Flagging Canada geese has been around for a long time. Back in the 1980s, when Maryland’s famed Eastern Shore region was considered the goose hunting capital of the world, pit bosses would staple large swatches of black cloth to long poles and wave them over their heads to attract passing flocks. The tactic worked then and it still works today.
Modern-day goose hunters have the T-flag, made from a section of fabric connected to flexible rods, mounted on a handle, so that it looks like wings flapping when you wave it. It’s far more realistic, and can be used both to attract distant birds and to finish geese in close.
Wave that flag wildly over your head when geese are far out. You’re trying to get their attention and convince them to come over for a closer look.
When they get in tight, just lift the flag off the ground about the height of a goose’s back, pump the handle up and down subtly two or three times, then put it back down. Feeding geese sometimes stretch their wings with a couple of flaps. That’s what you’re imitating.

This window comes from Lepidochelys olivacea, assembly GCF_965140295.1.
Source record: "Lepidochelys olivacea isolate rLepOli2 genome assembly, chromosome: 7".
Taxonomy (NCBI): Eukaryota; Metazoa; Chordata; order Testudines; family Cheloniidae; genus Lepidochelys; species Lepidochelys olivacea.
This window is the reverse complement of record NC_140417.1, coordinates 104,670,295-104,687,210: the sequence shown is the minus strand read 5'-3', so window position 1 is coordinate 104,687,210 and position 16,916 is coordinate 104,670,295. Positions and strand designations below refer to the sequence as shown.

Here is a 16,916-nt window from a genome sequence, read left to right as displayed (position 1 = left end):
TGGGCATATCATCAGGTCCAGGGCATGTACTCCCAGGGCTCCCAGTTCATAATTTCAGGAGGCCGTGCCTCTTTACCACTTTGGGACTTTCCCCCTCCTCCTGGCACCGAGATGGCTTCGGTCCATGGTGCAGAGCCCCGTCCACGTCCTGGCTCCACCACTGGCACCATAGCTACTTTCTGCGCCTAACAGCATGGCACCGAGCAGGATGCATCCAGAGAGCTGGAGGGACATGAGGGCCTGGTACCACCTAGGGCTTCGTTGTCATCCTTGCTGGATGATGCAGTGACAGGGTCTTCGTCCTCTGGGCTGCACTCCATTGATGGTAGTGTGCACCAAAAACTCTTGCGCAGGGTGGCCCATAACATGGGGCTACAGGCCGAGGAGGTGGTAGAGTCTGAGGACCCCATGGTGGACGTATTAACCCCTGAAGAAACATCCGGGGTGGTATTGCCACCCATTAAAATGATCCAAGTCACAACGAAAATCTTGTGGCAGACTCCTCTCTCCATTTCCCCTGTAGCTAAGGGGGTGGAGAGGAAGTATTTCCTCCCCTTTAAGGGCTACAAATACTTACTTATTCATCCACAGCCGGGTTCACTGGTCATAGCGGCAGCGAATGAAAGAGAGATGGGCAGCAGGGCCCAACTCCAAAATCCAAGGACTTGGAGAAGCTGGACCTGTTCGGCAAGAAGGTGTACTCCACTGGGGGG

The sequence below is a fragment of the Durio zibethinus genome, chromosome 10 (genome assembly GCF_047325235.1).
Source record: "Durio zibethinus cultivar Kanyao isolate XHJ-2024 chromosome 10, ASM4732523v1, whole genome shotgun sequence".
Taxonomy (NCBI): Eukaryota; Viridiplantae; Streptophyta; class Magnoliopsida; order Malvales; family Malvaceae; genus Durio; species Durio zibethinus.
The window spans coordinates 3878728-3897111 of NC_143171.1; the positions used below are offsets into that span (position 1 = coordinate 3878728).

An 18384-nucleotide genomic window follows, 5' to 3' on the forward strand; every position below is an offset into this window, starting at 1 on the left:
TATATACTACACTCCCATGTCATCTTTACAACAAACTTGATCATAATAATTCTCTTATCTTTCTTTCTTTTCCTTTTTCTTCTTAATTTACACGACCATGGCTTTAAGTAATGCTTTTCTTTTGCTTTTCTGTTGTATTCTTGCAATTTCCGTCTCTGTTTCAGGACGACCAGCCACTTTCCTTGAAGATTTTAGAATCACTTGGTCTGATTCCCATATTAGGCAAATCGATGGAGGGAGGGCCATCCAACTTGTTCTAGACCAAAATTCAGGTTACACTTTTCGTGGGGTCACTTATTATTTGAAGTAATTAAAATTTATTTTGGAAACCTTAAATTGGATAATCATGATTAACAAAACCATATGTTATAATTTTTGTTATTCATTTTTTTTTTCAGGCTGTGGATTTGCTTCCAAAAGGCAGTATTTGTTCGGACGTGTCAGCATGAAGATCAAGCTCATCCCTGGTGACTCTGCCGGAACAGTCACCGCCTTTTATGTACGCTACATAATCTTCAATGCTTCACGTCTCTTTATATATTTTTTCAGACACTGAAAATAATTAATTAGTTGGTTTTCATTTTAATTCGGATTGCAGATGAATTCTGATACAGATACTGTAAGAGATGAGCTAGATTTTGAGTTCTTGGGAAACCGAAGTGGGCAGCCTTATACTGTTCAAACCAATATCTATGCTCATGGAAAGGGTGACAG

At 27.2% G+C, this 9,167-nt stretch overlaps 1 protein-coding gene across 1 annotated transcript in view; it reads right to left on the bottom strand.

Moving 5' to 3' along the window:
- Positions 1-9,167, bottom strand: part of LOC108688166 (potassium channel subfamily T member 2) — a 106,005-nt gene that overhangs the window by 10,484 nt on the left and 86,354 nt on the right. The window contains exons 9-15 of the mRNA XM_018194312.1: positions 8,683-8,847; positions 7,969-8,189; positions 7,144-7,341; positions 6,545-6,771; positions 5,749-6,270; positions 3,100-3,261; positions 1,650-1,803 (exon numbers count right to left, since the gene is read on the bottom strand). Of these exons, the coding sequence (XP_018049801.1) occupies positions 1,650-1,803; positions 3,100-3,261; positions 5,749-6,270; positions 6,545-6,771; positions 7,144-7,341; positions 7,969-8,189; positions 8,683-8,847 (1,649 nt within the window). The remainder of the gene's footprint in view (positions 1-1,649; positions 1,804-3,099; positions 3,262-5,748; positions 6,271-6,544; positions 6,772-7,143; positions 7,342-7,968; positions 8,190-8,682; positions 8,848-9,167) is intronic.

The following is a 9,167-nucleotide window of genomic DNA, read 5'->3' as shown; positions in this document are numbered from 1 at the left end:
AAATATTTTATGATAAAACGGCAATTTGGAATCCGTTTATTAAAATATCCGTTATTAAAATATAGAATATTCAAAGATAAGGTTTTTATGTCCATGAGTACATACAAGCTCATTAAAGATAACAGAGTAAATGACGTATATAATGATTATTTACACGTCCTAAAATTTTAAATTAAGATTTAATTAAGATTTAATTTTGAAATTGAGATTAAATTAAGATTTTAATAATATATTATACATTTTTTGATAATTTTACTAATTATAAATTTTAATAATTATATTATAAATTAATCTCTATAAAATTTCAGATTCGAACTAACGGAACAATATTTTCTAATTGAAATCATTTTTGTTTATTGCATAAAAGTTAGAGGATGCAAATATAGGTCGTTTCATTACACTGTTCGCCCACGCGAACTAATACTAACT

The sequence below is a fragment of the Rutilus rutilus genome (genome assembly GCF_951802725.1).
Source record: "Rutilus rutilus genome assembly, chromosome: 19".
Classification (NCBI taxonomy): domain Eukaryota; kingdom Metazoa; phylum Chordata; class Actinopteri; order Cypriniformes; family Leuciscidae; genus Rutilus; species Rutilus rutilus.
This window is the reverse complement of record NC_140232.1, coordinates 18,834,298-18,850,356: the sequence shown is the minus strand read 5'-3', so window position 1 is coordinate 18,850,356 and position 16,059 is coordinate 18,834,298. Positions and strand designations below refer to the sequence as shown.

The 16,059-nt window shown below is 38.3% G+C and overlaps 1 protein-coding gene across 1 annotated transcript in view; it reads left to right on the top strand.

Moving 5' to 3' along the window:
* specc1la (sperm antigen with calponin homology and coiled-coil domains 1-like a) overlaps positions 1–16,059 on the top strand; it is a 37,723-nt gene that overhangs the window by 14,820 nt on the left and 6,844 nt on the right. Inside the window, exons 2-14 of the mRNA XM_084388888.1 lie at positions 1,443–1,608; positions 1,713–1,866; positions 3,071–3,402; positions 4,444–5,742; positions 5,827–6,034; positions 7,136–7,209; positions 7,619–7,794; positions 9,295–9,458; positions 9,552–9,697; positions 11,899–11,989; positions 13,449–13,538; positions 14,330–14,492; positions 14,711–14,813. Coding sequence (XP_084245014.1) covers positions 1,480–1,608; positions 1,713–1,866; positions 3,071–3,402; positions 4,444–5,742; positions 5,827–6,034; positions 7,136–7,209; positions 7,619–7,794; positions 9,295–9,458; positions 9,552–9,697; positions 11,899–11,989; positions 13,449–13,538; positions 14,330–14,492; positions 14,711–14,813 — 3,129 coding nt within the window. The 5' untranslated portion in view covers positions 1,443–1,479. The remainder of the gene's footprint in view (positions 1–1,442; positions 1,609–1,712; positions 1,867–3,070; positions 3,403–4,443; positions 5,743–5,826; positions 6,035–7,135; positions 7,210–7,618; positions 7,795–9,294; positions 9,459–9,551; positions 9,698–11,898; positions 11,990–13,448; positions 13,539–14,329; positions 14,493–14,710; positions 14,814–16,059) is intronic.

Watch how geese react to the flag when they’re close. Some birds will lift higher as soon as you stop flagging. For these geese, you have to keep working the flag until they touch down. Others will be wary of the movement. If approaching geese seem to flare when you flag, then only use it when they are circling away from you to get downwind.
Shy geese still want to see motion in a decoy spread, but if they’re looking directly at a flagger, they’ll quickly smell a rat. Create movement only when the geese can see it with their peripheral vision.